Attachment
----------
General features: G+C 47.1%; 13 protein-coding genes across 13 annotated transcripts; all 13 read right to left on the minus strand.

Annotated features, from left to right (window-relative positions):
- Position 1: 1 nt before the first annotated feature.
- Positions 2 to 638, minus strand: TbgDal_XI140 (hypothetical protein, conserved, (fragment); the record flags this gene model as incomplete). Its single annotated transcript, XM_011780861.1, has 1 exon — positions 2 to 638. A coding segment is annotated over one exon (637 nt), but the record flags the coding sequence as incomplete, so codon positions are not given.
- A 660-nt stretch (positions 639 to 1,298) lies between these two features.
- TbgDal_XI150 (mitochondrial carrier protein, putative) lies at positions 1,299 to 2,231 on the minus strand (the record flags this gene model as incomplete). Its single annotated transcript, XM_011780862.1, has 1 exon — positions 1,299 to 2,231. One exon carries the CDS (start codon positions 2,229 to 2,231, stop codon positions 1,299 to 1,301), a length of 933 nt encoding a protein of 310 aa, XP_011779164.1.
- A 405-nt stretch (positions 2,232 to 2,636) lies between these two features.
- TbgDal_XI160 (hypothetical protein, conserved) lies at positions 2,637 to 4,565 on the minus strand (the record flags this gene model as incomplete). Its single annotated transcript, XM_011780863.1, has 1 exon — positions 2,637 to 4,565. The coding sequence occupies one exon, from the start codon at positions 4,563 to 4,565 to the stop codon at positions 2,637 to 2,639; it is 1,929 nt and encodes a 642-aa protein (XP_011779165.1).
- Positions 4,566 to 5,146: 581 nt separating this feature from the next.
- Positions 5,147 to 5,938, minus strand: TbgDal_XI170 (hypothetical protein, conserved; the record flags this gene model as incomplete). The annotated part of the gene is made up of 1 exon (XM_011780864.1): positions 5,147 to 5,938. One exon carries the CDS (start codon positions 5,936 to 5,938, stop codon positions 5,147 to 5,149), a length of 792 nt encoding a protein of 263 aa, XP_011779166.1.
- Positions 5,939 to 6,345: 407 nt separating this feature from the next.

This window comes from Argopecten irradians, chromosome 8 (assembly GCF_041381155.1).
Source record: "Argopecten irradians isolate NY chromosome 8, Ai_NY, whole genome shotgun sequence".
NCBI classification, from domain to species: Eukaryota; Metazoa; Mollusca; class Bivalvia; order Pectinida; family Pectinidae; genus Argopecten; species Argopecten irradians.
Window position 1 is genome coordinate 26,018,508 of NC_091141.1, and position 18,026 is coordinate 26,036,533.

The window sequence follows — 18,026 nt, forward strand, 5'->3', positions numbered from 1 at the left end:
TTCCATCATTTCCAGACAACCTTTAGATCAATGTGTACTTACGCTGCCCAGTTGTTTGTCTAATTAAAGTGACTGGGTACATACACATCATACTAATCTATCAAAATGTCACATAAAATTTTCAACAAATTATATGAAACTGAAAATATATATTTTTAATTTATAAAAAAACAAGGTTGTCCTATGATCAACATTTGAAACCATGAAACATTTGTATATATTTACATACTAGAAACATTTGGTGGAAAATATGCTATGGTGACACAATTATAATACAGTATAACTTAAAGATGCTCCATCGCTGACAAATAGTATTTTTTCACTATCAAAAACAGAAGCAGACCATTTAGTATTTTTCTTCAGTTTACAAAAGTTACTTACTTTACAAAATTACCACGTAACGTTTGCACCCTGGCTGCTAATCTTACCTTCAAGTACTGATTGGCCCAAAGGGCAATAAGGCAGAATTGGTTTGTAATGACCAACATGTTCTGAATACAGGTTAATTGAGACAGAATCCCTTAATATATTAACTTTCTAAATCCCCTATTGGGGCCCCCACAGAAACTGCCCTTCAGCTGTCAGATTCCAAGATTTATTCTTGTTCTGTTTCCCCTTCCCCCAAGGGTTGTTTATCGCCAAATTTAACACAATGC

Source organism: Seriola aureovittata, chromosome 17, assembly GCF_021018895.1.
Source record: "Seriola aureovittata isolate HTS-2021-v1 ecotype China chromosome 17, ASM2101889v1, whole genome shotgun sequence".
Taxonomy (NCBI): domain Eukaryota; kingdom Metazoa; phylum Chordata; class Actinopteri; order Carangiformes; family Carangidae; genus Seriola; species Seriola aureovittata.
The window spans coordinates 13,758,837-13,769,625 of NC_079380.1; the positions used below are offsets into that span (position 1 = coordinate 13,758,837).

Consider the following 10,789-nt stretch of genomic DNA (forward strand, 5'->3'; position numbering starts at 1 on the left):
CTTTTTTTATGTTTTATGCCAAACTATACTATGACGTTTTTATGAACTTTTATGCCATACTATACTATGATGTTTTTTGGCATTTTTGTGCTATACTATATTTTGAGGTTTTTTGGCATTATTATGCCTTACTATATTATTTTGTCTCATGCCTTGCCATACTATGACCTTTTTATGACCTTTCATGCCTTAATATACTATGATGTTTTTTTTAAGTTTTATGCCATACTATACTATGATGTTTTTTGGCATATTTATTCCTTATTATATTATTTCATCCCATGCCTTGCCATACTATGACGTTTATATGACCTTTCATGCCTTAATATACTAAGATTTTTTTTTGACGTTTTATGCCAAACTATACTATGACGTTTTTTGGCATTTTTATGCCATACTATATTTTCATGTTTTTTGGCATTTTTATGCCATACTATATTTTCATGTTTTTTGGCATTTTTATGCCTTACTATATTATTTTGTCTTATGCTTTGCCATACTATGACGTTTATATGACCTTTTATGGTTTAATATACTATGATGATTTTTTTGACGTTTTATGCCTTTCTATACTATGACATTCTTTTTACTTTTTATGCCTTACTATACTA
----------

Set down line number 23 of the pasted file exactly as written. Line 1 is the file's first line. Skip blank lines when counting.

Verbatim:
CTTTTTTTATGTTTTATGCCAAACTATACTATGACGTTTTTATGAACTTTTATGCCATACTATACTATGATGTTTTTTGGCATTTTTGTGCTATACTATATTTTGAGGTTTTTTGGCATTATTATGCCTTACTATATTATTTTGTCTCATGCCTTGCCATACTATGACCTTTTTATGACCTTTCATGCCTTAATATACTATGATGTTTTTTTTAAGTTTTATGCCATACTATACTATGATGTTTTTTGGCATATTTATTCCTTATTATATTATTTCATCCCATGCCTTGCCATACTATGACGTTTATATGACCTTTCATGCCTTAATATACTAAGATTTTTTTTTGACGTTTTATGCCAAACTATACTATGACGTTTTTTGGCATTTTTATGCCATACTATATTTTCATGTTTTTTGGCATTTTTATGCCATACTATATTTTCATGTTTTTTGGCATTTTTATGCCTTACTATATTATTTTGTCTTATGCTTTGCCATACTATGACGTTTATATGACCTTTTATGGTTTAATATACTATGATGATTTTTTTGACGTTTTATGCCTTTCTATACTATGACATTCTTTTTACTTTTTATGCCTTACTATACTA